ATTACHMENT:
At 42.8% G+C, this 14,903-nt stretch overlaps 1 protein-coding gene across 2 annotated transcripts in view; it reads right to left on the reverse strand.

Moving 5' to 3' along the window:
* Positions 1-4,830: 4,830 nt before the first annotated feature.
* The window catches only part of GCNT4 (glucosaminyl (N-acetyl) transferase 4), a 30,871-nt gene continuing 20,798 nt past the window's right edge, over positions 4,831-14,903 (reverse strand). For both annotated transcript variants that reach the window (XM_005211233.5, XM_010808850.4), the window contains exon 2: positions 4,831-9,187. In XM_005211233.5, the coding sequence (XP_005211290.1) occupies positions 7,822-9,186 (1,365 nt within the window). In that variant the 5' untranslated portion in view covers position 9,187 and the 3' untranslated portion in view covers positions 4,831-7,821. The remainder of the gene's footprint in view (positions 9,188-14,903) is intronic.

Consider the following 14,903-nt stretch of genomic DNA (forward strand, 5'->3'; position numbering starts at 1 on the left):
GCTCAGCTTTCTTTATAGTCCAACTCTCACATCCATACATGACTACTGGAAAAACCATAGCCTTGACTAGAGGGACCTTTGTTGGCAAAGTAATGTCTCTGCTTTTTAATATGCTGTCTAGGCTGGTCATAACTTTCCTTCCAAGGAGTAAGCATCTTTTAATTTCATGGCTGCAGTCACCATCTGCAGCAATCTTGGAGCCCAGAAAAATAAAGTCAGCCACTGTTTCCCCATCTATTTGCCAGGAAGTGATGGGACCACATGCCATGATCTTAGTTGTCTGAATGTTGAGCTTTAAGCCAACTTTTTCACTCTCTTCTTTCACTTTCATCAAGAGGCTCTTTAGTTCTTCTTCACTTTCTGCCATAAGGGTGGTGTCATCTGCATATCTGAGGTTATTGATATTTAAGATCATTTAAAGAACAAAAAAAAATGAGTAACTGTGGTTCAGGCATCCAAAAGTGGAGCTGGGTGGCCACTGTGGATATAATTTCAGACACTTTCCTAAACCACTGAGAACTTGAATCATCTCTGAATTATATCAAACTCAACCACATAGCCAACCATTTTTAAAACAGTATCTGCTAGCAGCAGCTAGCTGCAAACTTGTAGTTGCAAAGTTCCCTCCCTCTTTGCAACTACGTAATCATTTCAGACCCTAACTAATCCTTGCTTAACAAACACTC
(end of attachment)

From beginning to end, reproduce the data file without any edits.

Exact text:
At 42.8% G+C, this 14,903-nt stretch overlaps 1 protein-coding gene across 2 annotated transcripts in view; it reads right to left on the reverse strand.

Moving 5' to 3' along the window:
* Positions 1-4,830: 4,830 nt before the first annotated feature.
* The window catches only part of GCNT4 (glucosaminyl (N-acetyl) transferase 4), a 30,871-nt gene continuing 20,798 nt past the window's right edge, over positions 4,831-14,903 (reverse strand). For both annotated transcript variants that reach the window (XM_005211233.5, XM_010808850.4), the window contains exon 2: positions 4,831-9,187. In XM_005211233.5, the coding sequence (XP_005211290.1) occupies positions 7,822-9,186 (1,365 nt within the window). In that variant the 5' untranslated portion in view covers position 9,187 and the 3' untranslated portion in view covers positions 4,831-7,821. The remainder of the gene's footprint in view (positions 9,188-14,903) is intronic.

Consider the following 14,903-nt stretch of genomic DNA (forward strand, 5'->3'; position numbering starts at 1 on the left):
GCTCAGCTTTCTTTATAGTCCAACTCTCACATCCATACATGACTACTGGAAAAACCATAGCCTTGACTAGAGGGACCTTTGTTGGCAAAGTAATGTCTCTGCTTTTTAATATGCTGTCTAGGCTGGTCATAACTTTCCTTCCAAGGAGTAAGCATCTTTTAATTTCATGGCTGCAGTCACCATCTGCAGCAATCTTGGAGCCCAGAAAAATAAAGTCAGCCACTGTTTCCCCATCTATTTGCCAGGAAGTGATGGGACCACATGCCATGATCTTAGTTGTCTGAATGTTGAGCTTTAAGCCAACTTTTTCACTCTCTTCTTTCACTTTCATCAAGAGGCTCTTTAGTTCTTCTTCACTTTCTGCCATAAGGGTGGTGTCATCTGCATATCTGAGGTTATTGATATTTAAGATCATTTAAAGAACAAAAAAAAATGAGTAACTGTGGTTCAGGCATCCAAAAGTGGAGCTGGGTGGCCACTGTGGATATAATTTCAGACACTTTCCTAAACCACTGAGAACTTGAATCATCTCTGAATTATATCAAACTCAACCACATAGCCAACCATTTTTAAAACAGTATCTGCTAGCAGCAGCTAGCTGCAAACTTGTAGTTGCAAAGTTCCCTCCCTCTTTGCAACTACGTAATCATTTCAGACCCTAACTAATCCTTGCTTAACAAACACTC